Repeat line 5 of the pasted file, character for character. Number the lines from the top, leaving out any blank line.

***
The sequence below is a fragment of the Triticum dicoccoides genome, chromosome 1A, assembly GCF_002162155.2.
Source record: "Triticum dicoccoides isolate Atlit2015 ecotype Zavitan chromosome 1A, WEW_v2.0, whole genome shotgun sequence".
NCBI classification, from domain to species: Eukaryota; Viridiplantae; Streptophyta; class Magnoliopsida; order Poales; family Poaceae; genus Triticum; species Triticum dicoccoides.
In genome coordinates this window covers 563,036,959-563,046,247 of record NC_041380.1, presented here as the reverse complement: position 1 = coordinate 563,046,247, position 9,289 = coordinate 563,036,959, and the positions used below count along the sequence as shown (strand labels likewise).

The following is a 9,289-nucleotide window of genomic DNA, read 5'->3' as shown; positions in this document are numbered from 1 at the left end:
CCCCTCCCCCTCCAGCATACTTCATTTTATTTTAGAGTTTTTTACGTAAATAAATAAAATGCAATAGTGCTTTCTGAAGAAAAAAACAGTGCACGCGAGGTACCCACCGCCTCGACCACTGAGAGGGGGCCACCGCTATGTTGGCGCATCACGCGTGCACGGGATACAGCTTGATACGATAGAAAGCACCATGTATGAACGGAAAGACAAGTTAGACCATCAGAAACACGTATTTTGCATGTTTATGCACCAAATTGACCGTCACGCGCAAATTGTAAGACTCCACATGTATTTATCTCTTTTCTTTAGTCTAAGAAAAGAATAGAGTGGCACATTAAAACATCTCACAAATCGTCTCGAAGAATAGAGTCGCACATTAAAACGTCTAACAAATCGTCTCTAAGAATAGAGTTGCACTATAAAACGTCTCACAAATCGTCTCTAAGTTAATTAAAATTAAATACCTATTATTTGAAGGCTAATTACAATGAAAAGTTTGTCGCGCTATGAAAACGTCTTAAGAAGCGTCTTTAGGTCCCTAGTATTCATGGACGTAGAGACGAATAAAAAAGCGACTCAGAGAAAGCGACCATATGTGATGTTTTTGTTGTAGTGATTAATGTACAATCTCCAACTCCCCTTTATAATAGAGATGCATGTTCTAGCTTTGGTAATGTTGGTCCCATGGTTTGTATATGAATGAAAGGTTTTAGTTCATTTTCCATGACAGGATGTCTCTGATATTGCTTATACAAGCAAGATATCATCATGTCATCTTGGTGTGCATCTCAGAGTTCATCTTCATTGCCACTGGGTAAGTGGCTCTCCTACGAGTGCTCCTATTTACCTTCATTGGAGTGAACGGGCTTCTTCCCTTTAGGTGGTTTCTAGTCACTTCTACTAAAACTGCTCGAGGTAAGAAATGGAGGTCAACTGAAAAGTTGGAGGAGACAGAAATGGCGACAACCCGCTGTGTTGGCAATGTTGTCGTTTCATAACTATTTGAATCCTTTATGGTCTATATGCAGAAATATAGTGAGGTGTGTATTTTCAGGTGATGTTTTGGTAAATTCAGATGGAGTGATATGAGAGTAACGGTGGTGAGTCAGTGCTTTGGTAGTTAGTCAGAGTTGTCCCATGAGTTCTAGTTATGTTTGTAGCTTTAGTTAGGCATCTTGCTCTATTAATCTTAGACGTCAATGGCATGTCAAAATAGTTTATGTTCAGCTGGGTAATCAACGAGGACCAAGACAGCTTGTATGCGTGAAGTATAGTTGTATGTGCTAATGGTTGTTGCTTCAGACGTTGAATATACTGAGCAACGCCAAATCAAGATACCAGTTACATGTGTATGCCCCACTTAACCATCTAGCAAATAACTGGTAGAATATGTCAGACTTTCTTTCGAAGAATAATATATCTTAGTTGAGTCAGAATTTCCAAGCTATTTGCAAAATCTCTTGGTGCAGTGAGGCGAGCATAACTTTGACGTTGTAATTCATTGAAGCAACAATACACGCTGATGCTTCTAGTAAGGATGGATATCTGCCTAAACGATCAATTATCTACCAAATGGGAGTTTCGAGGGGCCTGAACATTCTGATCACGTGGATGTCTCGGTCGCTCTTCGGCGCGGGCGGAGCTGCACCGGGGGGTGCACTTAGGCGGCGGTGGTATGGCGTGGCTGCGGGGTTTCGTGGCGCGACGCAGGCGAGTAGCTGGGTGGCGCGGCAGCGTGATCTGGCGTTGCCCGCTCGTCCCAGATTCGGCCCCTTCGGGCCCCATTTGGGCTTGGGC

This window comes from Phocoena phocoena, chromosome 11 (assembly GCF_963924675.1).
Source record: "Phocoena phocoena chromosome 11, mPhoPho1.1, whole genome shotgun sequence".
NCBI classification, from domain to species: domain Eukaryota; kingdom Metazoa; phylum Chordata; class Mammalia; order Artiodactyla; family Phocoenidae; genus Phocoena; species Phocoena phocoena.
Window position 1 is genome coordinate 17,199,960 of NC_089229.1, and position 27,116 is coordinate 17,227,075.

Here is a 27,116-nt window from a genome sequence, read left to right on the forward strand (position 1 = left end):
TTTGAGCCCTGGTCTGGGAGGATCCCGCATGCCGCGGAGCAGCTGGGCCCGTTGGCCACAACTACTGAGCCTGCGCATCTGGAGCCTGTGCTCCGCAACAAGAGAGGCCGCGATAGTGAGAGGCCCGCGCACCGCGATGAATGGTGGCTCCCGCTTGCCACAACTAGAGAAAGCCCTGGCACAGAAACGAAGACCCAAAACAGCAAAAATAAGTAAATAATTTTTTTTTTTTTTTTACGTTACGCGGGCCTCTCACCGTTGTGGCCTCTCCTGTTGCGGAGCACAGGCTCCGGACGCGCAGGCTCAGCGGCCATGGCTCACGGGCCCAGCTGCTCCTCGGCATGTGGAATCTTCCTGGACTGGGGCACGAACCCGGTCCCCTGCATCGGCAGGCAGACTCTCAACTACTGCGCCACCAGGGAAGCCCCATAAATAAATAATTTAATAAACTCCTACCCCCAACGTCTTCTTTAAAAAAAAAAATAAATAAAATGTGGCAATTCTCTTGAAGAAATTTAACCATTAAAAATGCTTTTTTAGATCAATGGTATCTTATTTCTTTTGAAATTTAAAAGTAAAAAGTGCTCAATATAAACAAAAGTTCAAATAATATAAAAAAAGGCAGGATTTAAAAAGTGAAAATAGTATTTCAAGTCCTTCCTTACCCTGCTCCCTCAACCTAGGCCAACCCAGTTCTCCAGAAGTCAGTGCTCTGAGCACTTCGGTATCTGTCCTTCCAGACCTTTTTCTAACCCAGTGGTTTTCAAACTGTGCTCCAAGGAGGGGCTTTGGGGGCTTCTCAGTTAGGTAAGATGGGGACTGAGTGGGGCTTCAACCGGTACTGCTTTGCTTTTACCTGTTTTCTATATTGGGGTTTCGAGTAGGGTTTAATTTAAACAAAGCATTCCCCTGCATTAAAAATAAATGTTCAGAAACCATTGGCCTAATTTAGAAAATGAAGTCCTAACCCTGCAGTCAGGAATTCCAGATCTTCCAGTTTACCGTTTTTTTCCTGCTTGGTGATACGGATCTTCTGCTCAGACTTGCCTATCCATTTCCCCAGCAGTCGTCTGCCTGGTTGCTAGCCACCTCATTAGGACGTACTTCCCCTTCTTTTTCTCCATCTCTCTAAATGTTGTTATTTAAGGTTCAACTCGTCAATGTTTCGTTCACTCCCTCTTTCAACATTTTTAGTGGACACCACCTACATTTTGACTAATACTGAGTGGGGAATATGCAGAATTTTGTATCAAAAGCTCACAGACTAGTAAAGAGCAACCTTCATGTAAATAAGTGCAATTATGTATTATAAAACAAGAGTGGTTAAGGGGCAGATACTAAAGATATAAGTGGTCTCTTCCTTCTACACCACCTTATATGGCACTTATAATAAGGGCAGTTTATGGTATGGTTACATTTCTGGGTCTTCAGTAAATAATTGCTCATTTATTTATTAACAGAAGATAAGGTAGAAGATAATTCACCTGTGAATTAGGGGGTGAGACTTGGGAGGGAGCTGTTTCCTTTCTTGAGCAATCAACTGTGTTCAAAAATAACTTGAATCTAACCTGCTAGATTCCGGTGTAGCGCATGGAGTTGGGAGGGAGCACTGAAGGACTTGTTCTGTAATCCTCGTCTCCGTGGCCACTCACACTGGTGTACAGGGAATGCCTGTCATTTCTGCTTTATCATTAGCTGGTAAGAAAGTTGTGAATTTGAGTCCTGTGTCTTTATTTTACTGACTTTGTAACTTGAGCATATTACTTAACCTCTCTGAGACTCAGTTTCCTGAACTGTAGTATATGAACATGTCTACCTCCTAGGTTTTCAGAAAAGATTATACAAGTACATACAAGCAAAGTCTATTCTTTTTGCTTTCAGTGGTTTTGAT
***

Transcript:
The following is a 9,289-nucleotide window of genomic DNA, read 5'->3' as shown; positions in this document are numbered from 1 at the left end: